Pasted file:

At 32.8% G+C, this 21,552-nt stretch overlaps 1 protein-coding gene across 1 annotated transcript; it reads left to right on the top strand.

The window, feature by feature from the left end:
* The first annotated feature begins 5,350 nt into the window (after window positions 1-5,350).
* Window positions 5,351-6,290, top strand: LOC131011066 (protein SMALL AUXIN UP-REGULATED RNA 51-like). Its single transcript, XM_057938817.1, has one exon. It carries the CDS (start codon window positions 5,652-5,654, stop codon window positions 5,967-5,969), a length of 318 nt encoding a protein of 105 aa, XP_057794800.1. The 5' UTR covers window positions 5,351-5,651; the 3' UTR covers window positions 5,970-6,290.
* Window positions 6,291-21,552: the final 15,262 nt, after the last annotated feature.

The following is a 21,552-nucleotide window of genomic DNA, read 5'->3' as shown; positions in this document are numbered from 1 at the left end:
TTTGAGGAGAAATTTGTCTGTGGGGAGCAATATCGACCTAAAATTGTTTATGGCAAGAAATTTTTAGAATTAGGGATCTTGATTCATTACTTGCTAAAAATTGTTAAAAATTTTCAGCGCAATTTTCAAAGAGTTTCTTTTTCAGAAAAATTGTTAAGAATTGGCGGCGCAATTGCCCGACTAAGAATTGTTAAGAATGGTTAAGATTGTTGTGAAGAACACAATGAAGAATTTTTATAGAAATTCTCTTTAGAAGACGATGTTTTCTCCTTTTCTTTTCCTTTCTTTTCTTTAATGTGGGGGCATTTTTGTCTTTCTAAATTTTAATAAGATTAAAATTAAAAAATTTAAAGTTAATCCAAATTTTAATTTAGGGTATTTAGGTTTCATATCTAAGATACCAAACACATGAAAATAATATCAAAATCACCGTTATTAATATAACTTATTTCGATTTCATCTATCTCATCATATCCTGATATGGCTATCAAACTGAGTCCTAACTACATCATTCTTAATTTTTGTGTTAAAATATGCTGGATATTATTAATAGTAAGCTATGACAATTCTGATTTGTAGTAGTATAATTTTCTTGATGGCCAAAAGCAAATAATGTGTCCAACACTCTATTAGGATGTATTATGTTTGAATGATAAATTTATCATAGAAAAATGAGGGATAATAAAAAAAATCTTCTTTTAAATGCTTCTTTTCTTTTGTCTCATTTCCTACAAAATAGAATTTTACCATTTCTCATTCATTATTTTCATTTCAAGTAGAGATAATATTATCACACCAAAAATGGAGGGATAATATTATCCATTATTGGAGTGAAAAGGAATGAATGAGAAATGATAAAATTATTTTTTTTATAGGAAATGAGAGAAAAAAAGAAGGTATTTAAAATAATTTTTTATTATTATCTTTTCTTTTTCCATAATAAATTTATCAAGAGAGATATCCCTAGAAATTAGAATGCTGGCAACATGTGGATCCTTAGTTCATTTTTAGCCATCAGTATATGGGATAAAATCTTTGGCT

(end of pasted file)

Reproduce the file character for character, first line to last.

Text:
At 32.8% G+C, this 21,552-nt stretch overlaps 1 protein-coding gene across 1 annotated transcript; it reads left to right on the top strand.

The window, feature by feature from the left end:
* The first annotated feature begins 5,350 nt into the window (after window positions 1-5,350).
* Window positions 5,351-6,290, top strand: LOC131011066 (protein SMALL AUXIN UP-REGULATED RNA 51-like). Its single transcript, XM_057938817.1, has one exon. It carries the CDS (start codon window positions 5,652-5,654, stop codon window positions 5,967-5,969), a length of 318 nt encoding a protein of 105 aa, XP_057794800.1. The 5' UTR covers window positions 5,351-5,651; the 3' UTR covers window positions 5,970-6,290.
* Window positions 6,291-21,552: the final 15,262 nt, after the last annotated feature.

The following is a 21,552-nucleotide window of genomic DNA, read 5'->3' as shown; positions in this document are numbered from 1 at the left end:
TTTGAGGAGAAATTTGTCTGTGGGGAGCAATATCGACCTAAAATTGTTTATGGCAAGAAATTTTTAGAATTAGGGATCTTGATTCATTACTTGCTAAAAATTGTTAAAAATTTTCAGCGCAATTTTCAAAGAGTTTCTTTTTCAGAAAAATTGTTAAGAATTGGCGGCGCAATTGCCCGACTAAGAATTGTTAAGAATGGTTAAGATTGTTGTGAAGAACACAATGAAGAATTTTTATAGAAATTCTCTTTAGAAGACGATGTTTTCTCCTTTTCTTTTCCTTTCTTTTCTTTAATGTGGGGGCATTTTTGTCTTTCTAAATTTTAATAAGATTAAAATTAAAAAATTTAAAGTTAATCCAAATTTTAATTTAGGGTATTTAGGTTTCATATCTAAGATACCAAACACATGAAAATAATATCAAAATCACCGTTATTAATATAACTTATTTCGATTTCATCTATCTCATCATATCCTGATATGGCTATCAAACTGAGTCCTAACTACATCATTCTTAATTTTTGTGTTAAAATATGCTGGATATTATTAATAGTAAGCTATGACAATTCTGATTTGTAGTAGTATAATTTTCTTGATGGCCAAAAGCAAATAATGTGTCCAACACTCTATTAGGATGTATTATGTTTGAATGATAAATTTATCATAGAAAAATGAGGGATAATAAAAAAAATCTTCTTTTAAATGCTTCTTTTCTTTTGTCTCATTTCCTACAAAATAGAATTTTACCATTTCTCATTCATTATTTTCATTTCAAGTAGAGATAATATTATCACACCAAAAATGGAGGGATAATATTATCCATTATTGGAGTGAAAAGGAATGAATGAGAAATGATAAAATTATTTTTTTTATAGGAAATGAGAGAAAAAAAGAAGGTATTTAAAATAATTTTTTATTATTATCTTTTCTTTTTCCATAATAAATTTATCAAGAGAGATATCCCTAGAAATTAGAATGCTGGCAACATGTGGATCCTTAGTTCATTTTTAGCCATCAGTATATGGGATAAAATCTTTGGCT